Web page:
The day for my friends and I wrapped up near Faneuil Hall, since some neighbors had strongly suggested to go there, and Quincy Market.  In the darkness, a moonlight night, though we passed by “15 State Street,” now made into a National Park Service visitor contact station.  The building formerly housed the National Park Service Regional Offices, now instead, located in Philadelphia.


March 13, 2006
Authors' Ridge, Sleepy Hollow Cemetery, Concord, Massachusetts

The day had turned even more gloomy as we disembarked the Schrock Tours bus and entered Sleepy Hollow Cemetery.  We made our way to the northeastern part of the cemetery, known as “Author’s Ridge.” The first graves we encountered were those of the Alcotts. It was all too much for me to absorb at once, as earlier this day we had been to the family home of the Alcott family, The Orchard House, and then, as we embarked to "the ridge," all of Concord writers and their family members were therein this cold place.

The Hawthorne graves and Emerson graves (including those of all family members) were somewhat easier to view, since the Alcotts bear so much personal knowledge for me, for I have read so much of, in particular, Louisa May Alcott’s work

I pointed out that the gravesites of Elizabeth Peabody, and those of Mr.and Mrs. Daniel Chester French and Mr. and Mrs. Franklin Sanborn are there. Classmate Tracey (Rissler), bless her, walked with me to those sites.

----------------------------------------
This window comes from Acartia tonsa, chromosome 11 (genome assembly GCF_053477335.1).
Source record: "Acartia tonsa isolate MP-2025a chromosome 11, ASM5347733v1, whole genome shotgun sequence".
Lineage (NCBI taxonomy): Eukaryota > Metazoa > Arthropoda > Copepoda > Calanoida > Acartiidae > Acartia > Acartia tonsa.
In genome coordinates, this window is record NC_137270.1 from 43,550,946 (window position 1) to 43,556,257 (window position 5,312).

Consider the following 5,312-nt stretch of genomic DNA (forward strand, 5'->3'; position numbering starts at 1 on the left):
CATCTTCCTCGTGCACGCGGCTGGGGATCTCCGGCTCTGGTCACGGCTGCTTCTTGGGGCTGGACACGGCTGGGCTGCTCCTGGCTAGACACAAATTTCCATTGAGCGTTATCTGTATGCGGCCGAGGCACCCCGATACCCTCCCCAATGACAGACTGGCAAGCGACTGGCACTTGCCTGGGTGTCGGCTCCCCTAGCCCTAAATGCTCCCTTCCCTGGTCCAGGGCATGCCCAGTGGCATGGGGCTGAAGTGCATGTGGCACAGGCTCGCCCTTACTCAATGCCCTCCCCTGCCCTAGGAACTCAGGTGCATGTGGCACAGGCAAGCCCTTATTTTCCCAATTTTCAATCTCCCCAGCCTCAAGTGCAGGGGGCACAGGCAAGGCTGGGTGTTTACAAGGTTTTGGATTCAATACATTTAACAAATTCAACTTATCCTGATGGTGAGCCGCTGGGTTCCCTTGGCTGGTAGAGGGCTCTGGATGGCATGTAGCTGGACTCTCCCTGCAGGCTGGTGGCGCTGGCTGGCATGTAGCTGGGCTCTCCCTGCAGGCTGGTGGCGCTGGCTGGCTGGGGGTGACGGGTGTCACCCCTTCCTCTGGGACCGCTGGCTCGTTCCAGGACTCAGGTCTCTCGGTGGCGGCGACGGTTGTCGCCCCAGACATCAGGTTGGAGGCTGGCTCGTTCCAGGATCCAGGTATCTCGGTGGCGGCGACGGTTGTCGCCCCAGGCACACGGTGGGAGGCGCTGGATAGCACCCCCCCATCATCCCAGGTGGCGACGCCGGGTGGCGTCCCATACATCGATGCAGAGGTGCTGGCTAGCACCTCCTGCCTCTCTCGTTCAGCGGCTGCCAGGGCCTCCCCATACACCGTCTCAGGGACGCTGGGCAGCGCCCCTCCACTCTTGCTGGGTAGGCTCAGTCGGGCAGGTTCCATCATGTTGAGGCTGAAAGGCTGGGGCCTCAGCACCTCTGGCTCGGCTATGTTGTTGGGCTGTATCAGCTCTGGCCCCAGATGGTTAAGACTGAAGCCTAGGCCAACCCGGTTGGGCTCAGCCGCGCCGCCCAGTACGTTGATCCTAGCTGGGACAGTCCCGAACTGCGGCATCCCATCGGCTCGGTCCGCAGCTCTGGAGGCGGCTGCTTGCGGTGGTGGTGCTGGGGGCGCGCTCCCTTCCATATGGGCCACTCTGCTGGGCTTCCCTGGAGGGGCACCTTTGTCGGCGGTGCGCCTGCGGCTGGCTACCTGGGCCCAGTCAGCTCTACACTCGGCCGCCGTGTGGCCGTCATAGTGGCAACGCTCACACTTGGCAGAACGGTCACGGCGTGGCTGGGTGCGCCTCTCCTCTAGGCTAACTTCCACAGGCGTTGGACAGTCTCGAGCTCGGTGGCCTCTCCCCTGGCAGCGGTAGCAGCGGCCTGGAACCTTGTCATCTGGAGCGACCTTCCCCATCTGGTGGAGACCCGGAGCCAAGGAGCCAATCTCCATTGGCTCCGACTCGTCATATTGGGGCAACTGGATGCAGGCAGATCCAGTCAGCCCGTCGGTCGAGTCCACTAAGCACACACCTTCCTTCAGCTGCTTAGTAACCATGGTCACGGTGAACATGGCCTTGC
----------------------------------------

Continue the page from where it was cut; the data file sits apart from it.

Though I normally possess a fantastic sense of direction, “finding everything by my nose,” I always say, I deferred to Tracey every single day, since she has an exceptional sense of direction.

I left the cemetery so edified that I had seen the Church and Sanborn resting places, just as I’m certain Dr. Tate felt the same satisfaction in seeing Elizabeth Peabody’s grave. Peabody is buried in a single plot, just next to a road, with other plots surrounding it on all sides.

This school year has brought so many memories, seeing the Thomas Gallaudet statue by Daniel Chester French in Washington, D.C., in November,  and following our trip, I learned that, Augustus Saint Gaudens and Daniel Chester French consulted one another on the statue French sculpted with Saint Gaudens’ help, of General Lewis Cass at the nation’s Capitol building.


March 14, 2006
Walden Pond